Solving Models with Incomplete Markets and Aggregate Uncertainty Using the Krusell-Smith Algorithm: A Note on the Number and the Placement of Grid Points

By Michal Horvath

http://d.repec.org/n?u=RePEc:san:cdmawp:1105&r=dge

This paper shows that numerical solutions to models with incomplete markets and aggregate uncertainty obtained using the Krusell and Smith (1998) algorithm are sensitive to the parameterization of the grid in the aggregate asset holdings direction. Higher moments of the cross-sectional distribution of asset holdings can be particularly affected, which is important for welfare analysis. Using grids that are denser around the mean of the ergodic distribution of individual asset holdings can enhance the consistency of the results across parameterizations. The accuracy of the approximation to individual decision functions can be much improved this way.

Solving heterogeneous agent models with aggregate shocks is very difficult. The Krusell-Smith method has considerably simplified this for some models, but it is not without pitfalls as this paper shows. The choice of grid points can matter and the solution id unfortunately to use more well placed points.

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2 Responses to Solving Models with Incomplete Markets and Aggregate Uncertainty Using the Krusell-Smith Algorithm: A Note on the Number and the Placement of Grid Points

  1. Jabbadoo says:

    Nothing to see here — the “point” of the paper is to note that putting grid points where they are not needed and not where they are is a bad idea.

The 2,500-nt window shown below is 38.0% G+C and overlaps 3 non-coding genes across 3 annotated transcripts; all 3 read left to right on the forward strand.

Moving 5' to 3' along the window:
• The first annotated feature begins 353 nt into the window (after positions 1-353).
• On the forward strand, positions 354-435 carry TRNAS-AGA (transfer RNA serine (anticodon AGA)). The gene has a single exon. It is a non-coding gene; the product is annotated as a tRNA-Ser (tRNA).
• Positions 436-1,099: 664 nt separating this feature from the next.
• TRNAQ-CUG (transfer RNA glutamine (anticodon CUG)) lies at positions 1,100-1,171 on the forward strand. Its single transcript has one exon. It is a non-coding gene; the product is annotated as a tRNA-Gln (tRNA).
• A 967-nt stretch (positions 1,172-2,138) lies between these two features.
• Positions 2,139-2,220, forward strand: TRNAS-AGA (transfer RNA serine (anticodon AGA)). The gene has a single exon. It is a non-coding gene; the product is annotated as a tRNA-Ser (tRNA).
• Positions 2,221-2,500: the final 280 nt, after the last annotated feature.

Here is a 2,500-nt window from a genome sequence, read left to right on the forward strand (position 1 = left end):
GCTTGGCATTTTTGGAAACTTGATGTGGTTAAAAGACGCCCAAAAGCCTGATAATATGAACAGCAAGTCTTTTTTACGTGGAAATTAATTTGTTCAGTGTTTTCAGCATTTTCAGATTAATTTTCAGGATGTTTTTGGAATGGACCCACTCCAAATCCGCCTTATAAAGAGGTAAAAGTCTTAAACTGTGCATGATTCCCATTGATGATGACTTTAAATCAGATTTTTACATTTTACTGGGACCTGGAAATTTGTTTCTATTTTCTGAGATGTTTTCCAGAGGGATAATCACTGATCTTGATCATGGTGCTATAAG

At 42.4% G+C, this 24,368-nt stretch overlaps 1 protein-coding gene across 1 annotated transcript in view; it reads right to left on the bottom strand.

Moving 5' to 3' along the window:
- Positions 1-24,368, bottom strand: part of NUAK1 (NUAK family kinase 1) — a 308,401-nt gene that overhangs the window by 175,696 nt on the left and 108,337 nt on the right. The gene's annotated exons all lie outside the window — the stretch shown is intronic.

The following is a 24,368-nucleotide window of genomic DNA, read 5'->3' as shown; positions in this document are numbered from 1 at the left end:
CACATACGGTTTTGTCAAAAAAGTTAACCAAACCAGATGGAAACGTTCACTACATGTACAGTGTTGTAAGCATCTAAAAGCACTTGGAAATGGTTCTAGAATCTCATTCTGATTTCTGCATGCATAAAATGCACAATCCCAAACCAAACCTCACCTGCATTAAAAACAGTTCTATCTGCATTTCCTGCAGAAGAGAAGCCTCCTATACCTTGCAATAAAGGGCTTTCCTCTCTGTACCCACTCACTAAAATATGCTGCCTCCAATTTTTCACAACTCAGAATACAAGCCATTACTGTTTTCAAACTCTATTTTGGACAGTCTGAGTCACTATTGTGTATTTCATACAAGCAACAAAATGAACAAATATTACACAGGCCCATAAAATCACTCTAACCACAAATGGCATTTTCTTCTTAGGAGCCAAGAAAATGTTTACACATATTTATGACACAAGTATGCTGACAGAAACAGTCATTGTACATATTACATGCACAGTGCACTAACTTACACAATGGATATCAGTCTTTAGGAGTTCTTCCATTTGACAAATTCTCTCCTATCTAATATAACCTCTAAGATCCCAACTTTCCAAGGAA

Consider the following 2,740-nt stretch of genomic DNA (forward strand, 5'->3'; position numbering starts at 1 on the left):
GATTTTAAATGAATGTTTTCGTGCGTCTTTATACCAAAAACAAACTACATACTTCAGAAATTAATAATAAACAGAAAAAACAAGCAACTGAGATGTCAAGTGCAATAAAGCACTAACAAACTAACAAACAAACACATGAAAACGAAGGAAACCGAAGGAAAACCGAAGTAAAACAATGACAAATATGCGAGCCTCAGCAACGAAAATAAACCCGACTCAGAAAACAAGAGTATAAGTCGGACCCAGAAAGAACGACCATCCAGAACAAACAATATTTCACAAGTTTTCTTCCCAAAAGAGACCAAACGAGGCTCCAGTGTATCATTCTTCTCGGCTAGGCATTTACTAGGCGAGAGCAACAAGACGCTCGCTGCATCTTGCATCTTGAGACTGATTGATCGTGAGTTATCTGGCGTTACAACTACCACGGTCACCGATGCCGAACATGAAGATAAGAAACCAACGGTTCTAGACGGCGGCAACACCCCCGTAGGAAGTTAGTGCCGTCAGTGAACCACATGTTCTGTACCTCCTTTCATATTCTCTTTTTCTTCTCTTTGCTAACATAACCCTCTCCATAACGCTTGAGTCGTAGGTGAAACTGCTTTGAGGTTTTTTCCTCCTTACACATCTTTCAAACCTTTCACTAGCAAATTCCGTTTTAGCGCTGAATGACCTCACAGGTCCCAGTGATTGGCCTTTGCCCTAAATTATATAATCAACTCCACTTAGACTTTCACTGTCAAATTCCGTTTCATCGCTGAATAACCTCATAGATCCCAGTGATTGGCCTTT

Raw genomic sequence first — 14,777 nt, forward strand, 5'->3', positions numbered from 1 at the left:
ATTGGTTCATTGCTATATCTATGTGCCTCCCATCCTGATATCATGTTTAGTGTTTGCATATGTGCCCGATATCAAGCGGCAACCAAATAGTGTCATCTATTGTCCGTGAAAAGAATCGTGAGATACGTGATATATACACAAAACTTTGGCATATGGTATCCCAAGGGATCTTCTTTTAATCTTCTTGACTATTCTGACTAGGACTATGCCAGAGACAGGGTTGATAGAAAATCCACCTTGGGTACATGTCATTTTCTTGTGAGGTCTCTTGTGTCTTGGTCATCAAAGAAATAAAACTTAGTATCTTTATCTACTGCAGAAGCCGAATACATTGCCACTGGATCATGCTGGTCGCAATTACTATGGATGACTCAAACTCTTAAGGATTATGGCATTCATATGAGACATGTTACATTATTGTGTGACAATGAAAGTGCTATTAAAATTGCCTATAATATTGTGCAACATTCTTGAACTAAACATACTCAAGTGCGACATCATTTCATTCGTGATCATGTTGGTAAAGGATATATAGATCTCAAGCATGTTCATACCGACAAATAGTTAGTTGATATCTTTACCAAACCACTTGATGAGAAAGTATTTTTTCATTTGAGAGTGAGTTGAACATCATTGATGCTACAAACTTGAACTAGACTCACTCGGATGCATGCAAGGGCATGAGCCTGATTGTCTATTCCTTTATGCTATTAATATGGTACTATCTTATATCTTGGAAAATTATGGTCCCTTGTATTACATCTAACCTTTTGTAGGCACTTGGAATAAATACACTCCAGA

2. mhorvath says:

    The paper is a comment written in the context of a JEDC special issue. The “point” of the paper, as you kindly say, is nothing new in general, and I agree. It is the context that should matter here.

    One way to read the note is that the accuracy of the solution in the case of one of the papers in the JEDC special issue can be significantly improved upon. Given that it was a horse race, and the people involved usually care a lot about the tiniest differences, this should be an interesting point for them.

    However, my preferred message from the note is that if someone uses that particular solution algorithm to conduct policy experiments, for example, he/she should not forget about this point, because the welfare analysis may be significantly affected.

    This is all this note is meant to say. Chris Carroll is keen on converting this sort of a model into a workhorse for economists, and he refers a lot to Maliar et al. (2010), so I thought some people would find this useful in their work.

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